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Brussels II bis applies the lis pendens and habitual residence rules in an inflexible manner that gives rise to injustices and in many cases harms the children's best interests. Torpedo suits are intended to frustrate ongoing family ADR procedures as well as criminal investigations against a parent or spouse for offences related to parental responsibility and the marital relationship. Where petitions involve actions for divorce and parental responsibility the courts do not first seek to ascertain the habitual residence of the children. In practice, English courts focus on the habitual residence of the respondent parent as a means of enforcing the lis pendens rule. Justice requires that judges assume a more active role by applying discretional stays in favour of glaringly appropriate jurisdictions. Brussels II bis should not be construed contrary to fundamental principles of justice.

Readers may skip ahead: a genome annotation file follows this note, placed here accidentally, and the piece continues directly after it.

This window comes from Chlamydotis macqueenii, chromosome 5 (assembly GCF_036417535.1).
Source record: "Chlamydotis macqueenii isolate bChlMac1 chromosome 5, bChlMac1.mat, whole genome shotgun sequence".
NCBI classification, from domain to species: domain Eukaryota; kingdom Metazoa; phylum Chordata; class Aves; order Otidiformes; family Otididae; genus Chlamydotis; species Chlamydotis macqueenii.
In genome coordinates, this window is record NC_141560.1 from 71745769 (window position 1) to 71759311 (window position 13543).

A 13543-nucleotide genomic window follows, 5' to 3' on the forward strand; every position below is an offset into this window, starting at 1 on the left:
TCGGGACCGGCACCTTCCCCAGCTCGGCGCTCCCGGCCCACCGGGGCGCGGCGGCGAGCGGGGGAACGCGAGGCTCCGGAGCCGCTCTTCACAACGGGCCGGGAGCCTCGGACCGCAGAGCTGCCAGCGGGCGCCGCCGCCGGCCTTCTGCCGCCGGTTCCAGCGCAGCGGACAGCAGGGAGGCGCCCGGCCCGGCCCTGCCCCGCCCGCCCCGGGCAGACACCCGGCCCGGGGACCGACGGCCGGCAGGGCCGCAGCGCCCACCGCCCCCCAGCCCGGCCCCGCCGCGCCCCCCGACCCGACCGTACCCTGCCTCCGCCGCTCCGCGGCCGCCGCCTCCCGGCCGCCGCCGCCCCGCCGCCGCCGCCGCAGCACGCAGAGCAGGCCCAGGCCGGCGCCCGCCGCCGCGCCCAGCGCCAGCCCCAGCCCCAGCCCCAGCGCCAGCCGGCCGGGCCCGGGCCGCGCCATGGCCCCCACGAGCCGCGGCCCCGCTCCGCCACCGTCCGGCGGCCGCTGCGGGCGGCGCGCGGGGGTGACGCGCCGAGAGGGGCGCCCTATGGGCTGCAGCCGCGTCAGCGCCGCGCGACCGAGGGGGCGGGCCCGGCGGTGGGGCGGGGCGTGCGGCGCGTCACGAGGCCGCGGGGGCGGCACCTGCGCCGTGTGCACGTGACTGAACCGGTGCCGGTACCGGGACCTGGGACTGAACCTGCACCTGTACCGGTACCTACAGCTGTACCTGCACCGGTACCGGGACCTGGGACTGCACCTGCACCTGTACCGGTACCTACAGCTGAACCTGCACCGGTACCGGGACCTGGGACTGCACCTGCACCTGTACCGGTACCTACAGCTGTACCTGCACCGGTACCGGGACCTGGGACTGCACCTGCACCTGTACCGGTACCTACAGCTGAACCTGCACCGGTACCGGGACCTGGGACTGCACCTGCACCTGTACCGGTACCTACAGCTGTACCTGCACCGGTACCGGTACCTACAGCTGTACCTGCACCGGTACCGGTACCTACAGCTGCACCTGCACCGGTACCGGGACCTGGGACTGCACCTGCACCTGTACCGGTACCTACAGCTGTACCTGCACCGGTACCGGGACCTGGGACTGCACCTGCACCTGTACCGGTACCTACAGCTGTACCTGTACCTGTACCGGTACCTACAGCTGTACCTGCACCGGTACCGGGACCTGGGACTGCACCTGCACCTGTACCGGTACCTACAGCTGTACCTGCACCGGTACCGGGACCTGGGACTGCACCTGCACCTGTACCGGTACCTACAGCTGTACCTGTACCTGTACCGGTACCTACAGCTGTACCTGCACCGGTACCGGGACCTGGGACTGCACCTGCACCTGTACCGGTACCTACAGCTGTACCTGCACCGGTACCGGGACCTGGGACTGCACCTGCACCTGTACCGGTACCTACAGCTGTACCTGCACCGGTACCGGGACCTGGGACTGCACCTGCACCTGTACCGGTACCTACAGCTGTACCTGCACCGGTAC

By Ilias Bantekas, Professor of International Law, Brunel University School of Law
The full version of this article appears in the March 2014 issue of International Family Law.
Provides comprehensive coverage of the international elements of English family law